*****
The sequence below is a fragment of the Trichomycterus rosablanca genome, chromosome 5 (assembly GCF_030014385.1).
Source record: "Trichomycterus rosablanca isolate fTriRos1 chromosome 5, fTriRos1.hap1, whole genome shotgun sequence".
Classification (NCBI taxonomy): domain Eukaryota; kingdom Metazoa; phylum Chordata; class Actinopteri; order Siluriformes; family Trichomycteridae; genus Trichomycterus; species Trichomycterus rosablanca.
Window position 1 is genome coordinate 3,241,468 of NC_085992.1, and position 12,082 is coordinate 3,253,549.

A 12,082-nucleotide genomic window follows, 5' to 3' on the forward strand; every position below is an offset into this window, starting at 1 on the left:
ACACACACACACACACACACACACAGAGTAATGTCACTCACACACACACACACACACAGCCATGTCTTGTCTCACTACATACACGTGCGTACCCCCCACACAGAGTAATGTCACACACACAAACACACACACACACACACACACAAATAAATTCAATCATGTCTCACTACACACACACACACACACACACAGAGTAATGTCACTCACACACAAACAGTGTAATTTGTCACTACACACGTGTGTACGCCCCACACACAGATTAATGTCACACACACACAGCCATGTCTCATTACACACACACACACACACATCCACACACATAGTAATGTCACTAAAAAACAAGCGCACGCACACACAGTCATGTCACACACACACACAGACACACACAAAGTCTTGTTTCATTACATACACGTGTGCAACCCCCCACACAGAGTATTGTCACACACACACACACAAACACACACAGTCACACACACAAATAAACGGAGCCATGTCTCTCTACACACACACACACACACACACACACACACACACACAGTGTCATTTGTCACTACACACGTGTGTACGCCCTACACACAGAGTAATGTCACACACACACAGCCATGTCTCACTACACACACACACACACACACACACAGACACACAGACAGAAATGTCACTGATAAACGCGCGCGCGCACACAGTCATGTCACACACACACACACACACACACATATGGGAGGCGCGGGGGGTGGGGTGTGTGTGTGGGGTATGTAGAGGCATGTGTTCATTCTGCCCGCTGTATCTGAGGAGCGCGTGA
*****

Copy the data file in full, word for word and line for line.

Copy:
The sequence below is a fragment of the Trichomycterus rosablanca genome, chromosome 5 (assembly GCF_030014385.1).
Source record: "Trichomycterus rosablanca isolate fTriRos1 chromosome 5, fTriRos1.hap1, whole genome shotgun sequence".
Classification (NCBI taxonomy): domain Eukaryota; kingdom Metazoa; phylum Chordata; class Actinopteri; order Siluriformes; family Trichomycteridae; genus Trichomycterus; species Trichomycterus rosablanca.
Window position 1 is genome coordinate 3,241,468 of NC_085992.1, and position 12,082 is coordinate 3,253,549.

A 12,082-nucleotide genomic window follows, 5' to 3' on the forward strand; every position below is an offset into this window, starting at 1 on the left:
ACACACACACACACACACACACACAGAGTAATGTCACTCACACACACACACACACACAGCCATGTCTTGTCTCACTACATACACGTGCGTACCCCCCACACAGAGTAATGTCACACACACAAACACACACACACACACACACACAAATAAATTCAATCATGTCTCACTACACACACACACACACACACACAGAGTAATGTCACTCACACACAAACAGTGTAATTTGTCACTACACACGTGTGTACGCCCCACACACAGATTAATGTCACACACACACAGCCATGTCTCATTACACACACACACACACACATCCACACACATAGTAATGTCACTAAAAAACAAGCGCACGCACACACAGTCATGTCACACACACACACAGACACACACAAAGTCTTGTTTCATTACATACACGTGTGCAACCCCCCACACAGAGTATTGTCACACACACACACACAAACACACACAGTCACACACACAAATAAACGGAGCCATGTCTCTCTACACACACACACACACACACACACACACACACACACAGTGTCATTTGTCACTACACACGTGTGTACGCCCTACACACAGAGTAATGTCACACACACACAGCCATGTCTCACTACACACACACACACACACACACACAGACACACAGACAGAAATGTCACTGATAAACGCGCGCGCGCACACAGTCATGTCACACACACACACACACACACACATATGGGAGGCGCGGGGGGTGGGGTGTGTGTGTGGGGTATGTAGAGGCATGTGTTCATTCTGCCCGCTGTATCTGAGGAGCGCGTGA